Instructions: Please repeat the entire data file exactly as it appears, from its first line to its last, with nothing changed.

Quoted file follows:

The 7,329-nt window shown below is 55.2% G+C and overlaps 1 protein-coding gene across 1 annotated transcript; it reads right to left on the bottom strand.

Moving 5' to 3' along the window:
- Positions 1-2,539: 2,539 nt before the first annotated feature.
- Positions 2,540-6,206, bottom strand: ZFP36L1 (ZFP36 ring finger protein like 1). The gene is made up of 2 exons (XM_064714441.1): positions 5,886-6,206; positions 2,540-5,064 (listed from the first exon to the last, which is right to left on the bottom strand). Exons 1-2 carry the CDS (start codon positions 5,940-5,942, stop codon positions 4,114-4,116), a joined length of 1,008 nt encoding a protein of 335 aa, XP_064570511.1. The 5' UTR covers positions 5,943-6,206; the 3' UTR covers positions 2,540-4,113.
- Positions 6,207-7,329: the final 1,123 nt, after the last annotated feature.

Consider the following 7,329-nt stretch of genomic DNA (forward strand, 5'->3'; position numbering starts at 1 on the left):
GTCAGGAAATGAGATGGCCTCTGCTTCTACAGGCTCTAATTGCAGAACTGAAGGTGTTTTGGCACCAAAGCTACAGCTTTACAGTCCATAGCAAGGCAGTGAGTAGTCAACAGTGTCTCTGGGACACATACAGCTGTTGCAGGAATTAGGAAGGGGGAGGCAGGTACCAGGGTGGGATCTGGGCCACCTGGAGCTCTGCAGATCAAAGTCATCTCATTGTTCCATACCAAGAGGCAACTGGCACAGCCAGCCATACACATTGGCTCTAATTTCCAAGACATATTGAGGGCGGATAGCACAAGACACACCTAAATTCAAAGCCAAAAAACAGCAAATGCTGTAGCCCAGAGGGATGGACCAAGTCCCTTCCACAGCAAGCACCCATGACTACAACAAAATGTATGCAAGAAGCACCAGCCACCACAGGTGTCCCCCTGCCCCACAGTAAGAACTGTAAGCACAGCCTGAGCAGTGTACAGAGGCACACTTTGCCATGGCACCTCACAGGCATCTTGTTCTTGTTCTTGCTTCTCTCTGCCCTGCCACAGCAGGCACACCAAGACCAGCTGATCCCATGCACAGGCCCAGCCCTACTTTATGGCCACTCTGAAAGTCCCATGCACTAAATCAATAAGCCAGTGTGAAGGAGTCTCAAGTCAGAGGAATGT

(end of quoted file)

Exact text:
The 7,329-nt window shown below is 55.2% G+C and overlaps 1 protein-coding gene across 1 annotated transcript; it reads right to left on the bottom strand.

Moving 5' to 3' along the window:
- Positions 1-2,539: 2,539 nt before the first annotated feature.
- Positions 2,540-6,206, bottom strand: ZFP36L1 (ZFP36 ring finger protein like 1). The gene is made up of 2 exons (XM_064714441.1): positions 5,886-6,206; positions 2,540-5,064 (listed from the first exon to the last, which is right to left on the bottom strand). Exons 1-2 carry the CDS (start codon positions 5,940-5,942, stop codon positions 4,114-4,116), a joined length of 1,008 nt encoding a protein of 335 aa, XP_064570511.1. The 5' UTR covers positions 5,943-6,206; the 3' UTR covers positions 2,540-4,113.
- Positions 6,207-7,329: the final 1,123 nt, after the last annotated feature.

Consider the following 7,329-nt stretch of genomic DNA (forward strand, 5'->3'; position numbering starts at 1 on the left):
GTCAGGAAATGAGATGGCCTCTGCTTCTACAGGCTCTAATTGCAGAACTGAAGGTGTTTTGGCACCAAAGCTACAGCTTTACAGTCCATAGCAAGGCAGTGAGTAGTCAACAGTGTCTCTGGGACACATACAGCTGTTGCAGGAATTAGGAAGGGGGAGGCAGGTACCAGGGTGGGATCTGGGCCACCTGGAGCTCTGCAGATCAAAGTCATCTCATTGTTCCATACCAAGAGGCAACTGGCACAGCCAGCCATACACATTGGCTCTAATTTCCAAGACATATTGAGGGCGGATAGCACAAGACACACCTAAATTCAAAGCCAAAAAACAGCAAATGCTGTAGCCCAGAGGGATGGACCAAGTCCCTTCCACAGCAAGCACCCATGACTACAACAAAATGTATGCAAGAAGCACCAGCCACCACAGGTGTCCCCCTGCCCCACAGTAAGAACTGTAAGCACAGCCTGAGCAGTGTACAGAGGCACACTTTGCCATGGCACCTCACAGGCATCTTGTTCTTGTTCTTGCTTCTCTCTGCCCTGCCACAGCAGGCACACCAAGACCAGCTGATCCCATGCACAGGCCCAGCCCTACTTTATGGCCACTCTGAAAGTCCCATGCACTAAATCAATAAGCCAGTGTGAAGGAGTCTCAAGTCAGAGGAATGT